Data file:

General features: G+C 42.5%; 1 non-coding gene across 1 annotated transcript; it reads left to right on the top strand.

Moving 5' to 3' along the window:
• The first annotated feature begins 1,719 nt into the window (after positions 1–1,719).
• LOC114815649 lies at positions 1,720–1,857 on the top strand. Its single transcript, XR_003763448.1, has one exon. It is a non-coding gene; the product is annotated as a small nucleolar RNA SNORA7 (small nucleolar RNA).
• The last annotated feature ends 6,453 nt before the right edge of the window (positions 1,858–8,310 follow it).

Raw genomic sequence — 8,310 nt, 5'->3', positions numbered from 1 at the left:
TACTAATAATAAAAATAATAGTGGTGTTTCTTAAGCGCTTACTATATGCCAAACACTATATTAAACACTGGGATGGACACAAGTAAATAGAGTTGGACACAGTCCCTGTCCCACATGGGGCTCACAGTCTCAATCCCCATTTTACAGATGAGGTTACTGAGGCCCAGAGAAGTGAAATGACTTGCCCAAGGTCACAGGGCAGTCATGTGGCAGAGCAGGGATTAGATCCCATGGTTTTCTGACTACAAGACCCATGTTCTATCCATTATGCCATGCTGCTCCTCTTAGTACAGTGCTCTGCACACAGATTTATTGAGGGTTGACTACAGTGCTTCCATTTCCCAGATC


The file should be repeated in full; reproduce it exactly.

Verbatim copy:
General features: G+C 42.5%; 1 non-coding gene across 1 annotated transcript; it reads left to right on the top strand.

Moving 5' to 3' along the window:
• The first annotated feature begins 1,719 nt into the window (after positions 1–1,719).
• LOC114815649 lies at positions 1,720–1,857 on the top strand. Its single transcript, XR_003763448.1, has one exon. It is a non-coding gene; the product is annotated as a small nucleolar RNA SNORA7 (small nucleolar RNA).
• The last annotated feature ends 6,453 nt before the right edge of the window (positions 1,858–8,310 follow it).

Raw genomic sequence — 8,310 nt, 5'->3', positions numbered from 1 at the left:
TACTAATAATAAAAATAATAGTGGTGTTTCTTAAGCGCTTACTATATGCCAAACACTATATTAAACACTGGGATGGACACAAGTAAATAGAGTTGGACACAGTCCCTGTCCCACATGGGGCTCACAGTCTCAATCCCCATTTTACAGATGAGGTTACTGAGGCCCAGAGAAGTGAAATGACTTGCCCAAGGTCACAGGGCAGTCATGTGGCAGAGCAGGGATTAGATCCCATGGTTTTCTGACTACAAGACCCATGTTCTATCCATTATGCCATGCTGCTCCTCTTAGTACAGTGCTCTGCACACAGATTTATTGAGGGTTGACTACAGTGCTTCCATTTCCCAGATC